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Multivibrators?

Discussion in 'Electronic Basics' started by [email protected], Dec 6, 2004.

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  1. Guest

    Do we analyse multivibrators and oscillators in the same way,
    i.e. beta*A = -1 . For example, if we look at the multivibrator
    at http://www.uoguelph.ca/~antoon/circ/2qflash.htm
    do we need to calculate the gain with a small signal equivalent
    circuit or not. Is it a voltage-shunt feedback, what approximations
    do we do to ease the analysis, and how do we get the equations
    for the frequency of oscillation?
     
  2. Guest

    No. That technique is only applicable to linear circuits e.g. sine
    wave oscillators.
    The base-emitter voltage ramps as the capacitor charges/discharges. As
    it passes 0.6V, aided by positive feedback, the transistor suddenly
    switches hard on/off. The frequency can be calculated by working out
    how long it takes to charge/discharge the capacitor.

    Download LTSpice (free) and load the following as an ASC file:

    Version 4
    SHEET 1 880 680
    WIRE 48 64 176 64
    WIRE 240 -16 240 16
    WIRE 240 112 240 320
    WIRE 160 320 240 320
    WIRE 240 320 240 384
    WIRE 32 320 96 320
    WIRE -48 320 -96 320
    WIRE -96 320 -96 112
    WIRE -16 112 -96 112
    WIRE -96 112 -96 0
    WIRE -96 -80 -96 -144
    WIRE -96 -144 240 -144
    WIRE 528 -144 528 -128
    WIRE 240 -80 240 -144
    WIRE 240 -144 528 -144
    FLAG 48 160 0
    FLAG 240 464 0
    FLAG 528 -48 0
    SYMBOL LED 224 -80 R0
    SYMATTR InstName D1
    SYMBOL res 224 368 R0
    SYMATTR InstName R1
    SYMATTR Value 51
    SYMBOL cap 160 304 R90
    WINDOW 0 0 32 VBottom 0
    WINDOW 3 32 32 VTop 0
    SYMATTR InstName C1
    SYMATTR Value .47µ
    SYMBOL pnp 176 112 M180
    SYMATTR InstName Q1
    SYMATTR Value 2N3906
    SYMBOL res 48 304 R90
    WINDOW 0 0 56 VBottom 0
    WINDOW 3 32 56 VTop 0
    SYMATTR InstName R2
    SYMATTR Value 47k
    SYMBOL npn -16 64 R0
    SYMATTR InstName Q2
    SYMATTR Value 2N3904
    SYMBOL res -112 -96 R0
    SYMATTR InstName R3
    SYMATTR Value 3.3e6
    SYMBOL voltage 528 -144 R0
    WINDOW 123 0 0 Left 0
    WINDOW 39 0 0 Left 0
    SYMATTR InstName V1
    SYMATTR Value PULSE(0 3 0)
    TEXT -114 506 Left 0 !.tran 10s
     
  3. With this sort of oscillator, you have to analyze several completely
    separate phases.

    One phase starts the moment the output transistor begins to turn off,
    and collector voltage heads toward ground by the pull down action of
    the 470 ohm resistor. during this phase, D1 first forward biases and
    clamps the base voltage for Q1 to no more than a diode drop and C1
    charges through R2.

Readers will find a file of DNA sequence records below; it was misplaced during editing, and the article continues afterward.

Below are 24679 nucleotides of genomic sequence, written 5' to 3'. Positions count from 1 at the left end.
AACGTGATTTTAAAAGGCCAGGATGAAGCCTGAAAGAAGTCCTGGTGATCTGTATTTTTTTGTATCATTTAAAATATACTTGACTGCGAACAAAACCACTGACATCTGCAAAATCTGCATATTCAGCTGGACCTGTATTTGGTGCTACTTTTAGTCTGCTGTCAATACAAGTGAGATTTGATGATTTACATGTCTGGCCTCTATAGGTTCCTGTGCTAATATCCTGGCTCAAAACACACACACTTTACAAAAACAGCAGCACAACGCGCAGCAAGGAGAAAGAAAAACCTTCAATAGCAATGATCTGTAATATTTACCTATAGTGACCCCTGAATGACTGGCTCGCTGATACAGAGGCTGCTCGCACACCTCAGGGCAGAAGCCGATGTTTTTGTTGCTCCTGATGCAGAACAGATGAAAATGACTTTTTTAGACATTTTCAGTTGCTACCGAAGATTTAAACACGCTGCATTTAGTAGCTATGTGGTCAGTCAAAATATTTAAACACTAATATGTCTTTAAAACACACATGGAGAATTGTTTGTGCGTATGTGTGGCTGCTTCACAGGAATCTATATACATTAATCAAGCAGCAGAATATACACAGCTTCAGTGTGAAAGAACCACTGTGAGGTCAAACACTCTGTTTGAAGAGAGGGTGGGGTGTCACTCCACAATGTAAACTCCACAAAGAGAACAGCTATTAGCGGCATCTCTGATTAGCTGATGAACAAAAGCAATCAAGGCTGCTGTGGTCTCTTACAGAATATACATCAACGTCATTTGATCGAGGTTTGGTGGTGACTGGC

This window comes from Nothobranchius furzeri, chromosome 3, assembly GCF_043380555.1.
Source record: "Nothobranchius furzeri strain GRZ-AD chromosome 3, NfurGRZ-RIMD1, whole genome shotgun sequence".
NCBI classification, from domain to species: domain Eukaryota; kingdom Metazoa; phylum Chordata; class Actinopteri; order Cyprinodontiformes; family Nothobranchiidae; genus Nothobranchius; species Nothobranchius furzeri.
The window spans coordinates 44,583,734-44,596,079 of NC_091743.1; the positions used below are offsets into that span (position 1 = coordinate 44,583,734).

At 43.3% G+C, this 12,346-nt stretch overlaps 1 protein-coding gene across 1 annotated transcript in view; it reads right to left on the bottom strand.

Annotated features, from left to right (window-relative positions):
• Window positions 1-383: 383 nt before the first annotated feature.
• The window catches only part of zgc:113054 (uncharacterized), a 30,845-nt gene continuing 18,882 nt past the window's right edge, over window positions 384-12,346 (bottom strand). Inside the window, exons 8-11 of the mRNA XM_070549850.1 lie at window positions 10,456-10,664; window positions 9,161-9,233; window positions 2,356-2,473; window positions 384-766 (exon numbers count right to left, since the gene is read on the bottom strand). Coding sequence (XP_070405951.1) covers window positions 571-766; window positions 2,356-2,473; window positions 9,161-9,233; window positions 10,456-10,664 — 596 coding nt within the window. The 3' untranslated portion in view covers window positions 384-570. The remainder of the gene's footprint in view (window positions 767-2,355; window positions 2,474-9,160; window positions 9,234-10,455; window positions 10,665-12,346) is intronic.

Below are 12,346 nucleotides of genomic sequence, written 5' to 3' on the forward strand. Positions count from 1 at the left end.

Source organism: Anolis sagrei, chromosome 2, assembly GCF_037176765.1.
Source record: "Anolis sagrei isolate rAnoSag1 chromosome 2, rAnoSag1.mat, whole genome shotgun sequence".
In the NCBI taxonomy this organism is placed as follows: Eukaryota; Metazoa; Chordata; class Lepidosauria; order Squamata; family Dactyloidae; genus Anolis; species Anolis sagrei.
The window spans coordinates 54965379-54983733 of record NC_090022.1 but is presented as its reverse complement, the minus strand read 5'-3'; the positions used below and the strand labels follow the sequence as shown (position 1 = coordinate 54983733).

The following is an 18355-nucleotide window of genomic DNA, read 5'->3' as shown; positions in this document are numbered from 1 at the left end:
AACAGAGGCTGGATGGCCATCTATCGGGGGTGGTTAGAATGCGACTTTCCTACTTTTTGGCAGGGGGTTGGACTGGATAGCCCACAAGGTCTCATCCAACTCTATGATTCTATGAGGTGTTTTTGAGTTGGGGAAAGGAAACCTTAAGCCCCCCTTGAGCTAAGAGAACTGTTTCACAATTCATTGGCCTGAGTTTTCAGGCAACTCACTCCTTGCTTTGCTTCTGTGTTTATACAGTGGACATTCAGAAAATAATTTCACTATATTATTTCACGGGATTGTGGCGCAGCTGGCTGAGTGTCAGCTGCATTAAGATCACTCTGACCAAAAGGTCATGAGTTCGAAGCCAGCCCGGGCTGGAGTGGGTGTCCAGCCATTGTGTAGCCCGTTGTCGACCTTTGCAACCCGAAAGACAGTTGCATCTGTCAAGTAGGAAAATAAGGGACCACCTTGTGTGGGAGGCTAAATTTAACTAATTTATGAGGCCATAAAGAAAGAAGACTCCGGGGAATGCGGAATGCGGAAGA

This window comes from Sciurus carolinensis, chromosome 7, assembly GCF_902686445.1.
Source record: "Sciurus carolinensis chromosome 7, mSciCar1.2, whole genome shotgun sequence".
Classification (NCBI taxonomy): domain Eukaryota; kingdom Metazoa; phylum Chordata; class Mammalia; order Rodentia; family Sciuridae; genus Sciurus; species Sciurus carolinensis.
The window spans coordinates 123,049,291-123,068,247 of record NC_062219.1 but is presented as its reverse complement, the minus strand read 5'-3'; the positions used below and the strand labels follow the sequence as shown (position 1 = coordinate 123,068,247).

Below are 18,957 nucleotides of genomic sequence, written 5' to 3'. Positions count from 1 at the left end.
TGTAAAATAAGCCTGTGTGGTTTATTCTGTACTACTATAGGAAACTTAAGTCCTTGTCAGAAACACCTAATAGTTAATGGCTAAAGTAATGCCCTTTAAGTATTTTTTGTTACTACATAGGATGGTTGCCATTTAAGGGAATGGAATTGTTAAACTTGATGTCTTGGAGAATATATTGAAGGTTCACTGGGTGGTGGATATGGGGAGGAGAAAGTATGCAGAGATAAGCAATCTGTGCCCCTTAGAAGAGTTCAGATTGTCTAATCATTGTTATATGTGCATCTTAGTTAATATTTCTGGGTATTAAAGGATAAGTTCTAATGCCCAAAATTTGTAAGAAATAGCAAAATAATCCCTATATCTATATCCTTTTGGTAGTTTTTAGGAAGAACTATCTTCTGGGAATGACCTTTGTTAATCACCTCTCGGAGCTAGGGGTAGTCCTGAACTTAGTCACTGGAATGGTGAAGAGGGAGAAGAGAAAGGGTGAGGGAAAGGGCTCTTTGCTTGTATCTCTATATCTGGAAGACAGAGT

Eventually (this is where a bit of RC analysis comes in) the current
    through D1 goes through zero and C2 changes charge rate because the
    current through R1 in series with R2 sets the charge rate for C2.
    During this phase, the base voltage at Q1 swings between negative one
    diode drop toward positive one diode drop, where Q1 begins to conduct
    as the current through R1 detours from C2 to the base emitter
    junction.

    Once Q1 conducts enough to start to turn Q2 on and the voltage drop
    across R3 starts to increase, a positive feedback loop forms that very
    quickly drives Q1 and Q2 into saturation because the positive voltage
    change across R3 gets coupled back to the base of Q1 through C1 and
    R2, making the current from R1 insignificant. This phase lasts as
    long as C1 R2 can supply enough current to Q1 to keep both transistors
    well saturated.

    Once C1 charges enough that this current is no longer available, Q1
    and Q2, while still conducting somewhat, fall out of saturation enough
    that the voltage drop across R3 starts to sag. At that moment, the
    current through C1 R2 reverses direction and Q1 shuts down and you are
    at the starting point of this description.

    Each of these phases has to be analyzed to predict both the on and off
    time.
     
  4. Guest

    I have noticed that if I increase R3 a little the oscillation stops,
    why is that, and what alternative I have to obtain a longer period /
    lower frequency?
     
  5. Guest

    I have noticed that if I increase R3 a little the oscillation stops,
    why is that, and what alternative I have to obtain a longer period /
    lower frequency?
     
  6. Guest

    I have noticed that if I increase R3 a little the oscillation stops,
    why is that, and what alternative I have to obtain a longer period /
    lower frequency?
     
  7. The current through R1 multiplied by the current gain of the two
    transistors must bias the voltage drop across R3 somewhere between cut
    off and saturated full on so that the positive feedback through C1 R2
    can swing the transistors either full on or full off from that bias
    point.

    R2 is the primary timing resistor that can be easily adjusted. Bigger
    changes require that you change C1.
     
  8. Guest

    With this sort of oscillator, you have to analyze

    Good explanation. The original of that circuit with identical parts is
    located here:

    http://ourworld.compuserve.com/homepages/Bill_Bowden/page5.htm#flash2.gif

    And I copied it from an old GE transistor manual around 1968. It was
    originally a metronome using germanium transistors with a loudspeaker
    in place of R3.

    -Bill
     
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